The slaying reignited a long-simmering debate in Georgia over legislation that imposes stiffer prison sentences for those who commit crimes based on race, religion, sexual orientation or disability.
Georgia is one of four states in the nation without such a measure after a previous law was declared unconstitutionally vague in 2004, and leading Democrats and Republicans pressed for a new version when legislators resume the session in June after a pandemic-related hiatus.
The measure passed the Georgia House last year by a 96-64 vote with the support several influential suburban Republicans. But it stalled in the state Senate, held up by conservative critics who say they're skeptical about the need for additional penalties for crimes that already carry hefty sentences.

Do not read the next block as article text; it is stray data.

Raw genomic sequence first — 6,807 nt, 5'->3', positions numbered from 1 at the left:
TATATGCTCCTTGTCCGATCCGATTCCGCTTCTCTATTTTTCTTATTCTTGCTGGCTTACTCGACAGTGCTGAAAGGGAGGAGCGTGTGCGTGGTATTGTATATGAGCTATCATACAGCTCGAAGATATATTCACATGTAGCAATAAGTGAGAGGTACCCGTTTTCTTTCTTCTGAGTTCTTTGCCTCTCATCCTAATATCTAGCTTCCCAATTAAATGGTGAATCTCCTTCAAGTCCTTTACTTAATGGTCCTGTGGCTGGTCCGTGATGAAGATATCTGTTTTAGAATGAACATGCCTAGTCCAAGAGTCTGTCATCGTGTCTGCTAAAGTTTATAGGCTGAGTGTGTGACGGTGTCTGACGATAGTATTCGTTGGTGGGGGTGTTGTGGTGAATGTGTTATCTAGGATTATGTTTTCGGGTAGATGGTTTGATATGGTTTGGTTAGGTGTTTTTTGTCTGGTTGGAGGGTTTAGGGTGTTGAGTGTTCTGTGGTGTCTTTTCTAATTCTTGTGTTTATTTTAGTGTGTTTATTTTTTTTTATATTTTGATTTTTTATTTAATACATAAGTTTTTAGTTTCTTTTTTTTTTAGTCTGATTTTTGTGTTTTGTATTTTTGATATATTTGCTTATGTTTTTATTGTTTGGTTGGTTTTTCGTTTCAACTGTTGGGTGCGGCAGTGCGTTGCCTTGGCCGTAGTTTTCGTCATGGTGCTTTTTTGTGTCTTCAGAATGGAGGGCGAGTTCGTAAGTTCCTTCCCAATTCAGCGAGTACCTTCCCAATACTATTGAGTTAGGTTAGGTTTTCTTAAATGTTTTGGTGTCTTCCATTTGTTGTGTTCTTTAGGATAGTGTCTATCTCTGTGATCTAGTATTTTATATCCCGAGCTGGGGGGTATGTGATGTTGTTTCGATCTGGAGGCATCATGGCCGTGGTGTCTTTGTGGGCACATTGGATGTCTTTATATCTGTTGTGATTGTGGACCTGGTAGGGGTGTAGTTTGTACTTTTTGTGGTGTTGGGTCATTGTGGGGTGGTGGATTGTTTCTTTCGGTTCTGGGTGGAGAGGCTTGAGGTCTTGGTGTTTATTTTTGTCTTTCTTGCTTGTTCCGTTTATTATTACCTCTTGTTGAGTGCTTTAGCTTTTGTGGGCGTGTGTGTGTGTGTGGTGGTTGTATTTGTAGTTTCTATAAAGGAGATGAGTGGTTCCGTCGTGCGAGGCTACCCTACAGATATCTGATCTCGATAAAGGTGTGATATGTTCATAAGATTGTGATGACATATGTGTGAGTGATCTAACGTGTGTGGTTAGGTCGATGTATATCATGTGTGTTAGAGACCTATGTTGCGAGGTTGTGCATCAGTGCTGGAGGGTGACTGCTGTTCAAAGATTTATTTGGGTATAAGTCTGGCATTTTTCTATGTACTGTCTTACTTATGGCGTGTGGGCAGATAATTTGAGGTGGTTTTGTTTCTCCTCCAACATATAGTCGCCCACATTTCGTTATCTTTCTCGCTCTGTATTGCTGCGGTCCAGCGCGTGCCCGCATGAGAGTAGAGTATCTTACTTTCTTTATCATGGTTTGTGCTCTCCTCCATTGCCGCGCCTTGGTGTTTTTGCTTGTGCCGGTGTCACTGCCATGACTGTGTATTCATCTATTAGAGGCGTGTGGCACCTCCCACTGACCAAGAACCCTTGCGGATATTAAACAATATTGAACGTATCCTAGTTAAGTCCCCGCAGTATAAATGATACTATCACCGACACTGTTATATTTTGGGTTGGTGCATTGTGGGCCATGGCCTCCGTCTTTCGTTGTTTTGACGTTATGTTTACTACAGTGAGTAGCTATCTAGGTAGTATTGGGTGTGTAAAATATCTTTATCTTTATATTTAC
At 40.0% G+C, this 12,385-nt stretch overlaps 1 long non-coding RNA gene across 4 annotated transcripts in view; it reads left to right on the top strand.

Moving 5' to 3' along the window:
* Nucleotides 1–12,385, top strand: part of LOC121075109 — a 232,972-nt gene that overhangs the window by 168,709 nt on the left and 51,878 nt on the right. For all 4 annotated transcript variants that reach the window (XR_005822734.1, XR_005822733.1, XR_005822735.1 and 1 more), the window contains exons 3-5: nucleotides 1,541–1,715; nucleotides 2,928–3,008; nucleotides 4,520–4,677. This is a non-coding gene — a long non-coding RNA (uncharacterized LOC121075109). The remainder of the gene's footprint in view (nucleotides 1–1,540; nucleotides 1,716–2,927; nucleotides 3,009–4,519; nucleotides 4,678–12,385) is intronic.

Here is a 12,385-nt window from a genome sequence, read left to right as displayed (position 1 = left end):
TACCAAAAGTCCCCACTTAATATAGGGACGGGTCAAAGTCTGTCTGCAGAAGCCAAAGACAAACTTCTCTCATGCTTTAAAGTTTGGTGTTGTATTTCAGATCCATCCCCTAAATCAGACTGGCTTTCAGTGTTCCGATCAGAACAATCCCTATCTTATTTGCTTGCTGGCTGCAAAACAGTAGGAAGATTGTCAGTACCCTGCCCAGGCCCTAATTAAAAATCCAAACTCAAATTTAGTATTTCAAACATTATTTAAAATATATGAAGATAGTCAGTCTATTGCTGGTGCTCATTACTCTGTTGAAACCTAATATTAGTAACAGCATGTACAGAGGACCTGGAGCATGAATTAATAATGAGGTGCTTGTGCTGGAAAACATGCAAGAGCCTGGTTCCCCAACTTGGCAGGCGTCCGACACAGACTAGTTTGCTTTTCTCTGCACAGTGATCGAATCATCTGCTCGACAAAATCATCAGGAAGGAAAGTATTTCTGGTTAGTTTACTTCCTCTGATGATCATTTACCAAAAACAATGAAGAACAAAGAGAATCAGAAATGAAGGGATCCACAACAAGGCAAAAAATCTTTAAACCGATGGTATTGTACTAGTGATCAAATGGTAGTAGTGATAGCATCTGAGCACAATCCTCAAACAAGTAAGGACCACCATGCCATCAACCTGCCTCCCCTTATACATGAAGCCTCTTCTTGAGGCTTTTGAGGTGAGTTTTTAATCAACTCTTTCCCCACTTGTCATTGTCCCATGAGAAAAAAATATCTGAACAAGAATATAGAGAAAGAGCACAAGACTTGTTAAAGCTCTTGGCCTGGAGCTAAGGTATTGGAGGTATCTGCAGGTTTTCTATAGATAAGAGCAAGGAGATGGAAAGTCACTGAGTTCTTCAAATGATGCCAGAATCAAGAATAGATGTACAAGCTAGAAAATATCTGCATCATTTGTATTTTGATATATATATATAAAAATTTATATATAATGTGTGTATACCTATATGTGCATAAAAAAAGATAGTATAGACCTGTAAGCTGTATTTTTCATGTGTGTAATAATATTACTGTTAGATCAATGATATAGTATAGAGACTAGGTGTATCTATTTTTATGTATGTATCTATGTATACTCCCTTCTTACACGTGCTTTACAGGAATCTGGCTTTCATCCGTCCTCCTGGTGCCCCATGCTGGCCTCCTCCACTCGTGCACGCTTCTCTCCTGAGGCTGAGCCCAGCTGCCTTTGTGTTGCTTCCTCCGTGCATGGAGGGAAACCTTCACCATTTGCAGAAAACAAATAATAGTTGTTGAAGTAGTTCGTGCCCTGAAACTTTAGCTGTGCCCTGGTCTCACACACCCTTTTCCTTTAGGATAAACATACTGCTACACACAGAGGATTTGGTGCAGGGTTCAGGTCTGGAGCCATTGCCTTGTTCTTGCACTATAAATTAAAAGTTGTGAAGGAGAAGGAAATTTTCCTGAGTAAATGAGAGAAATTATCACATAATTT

"If this doesn't show us that we ought to have a hate-crimes law, I don't know what will," said state Sen. Harold Jones, an Augusta Democrat and member of the Georgia Legislative Black Caucus. "We need to step up in the Senate and make sure this gets passed."
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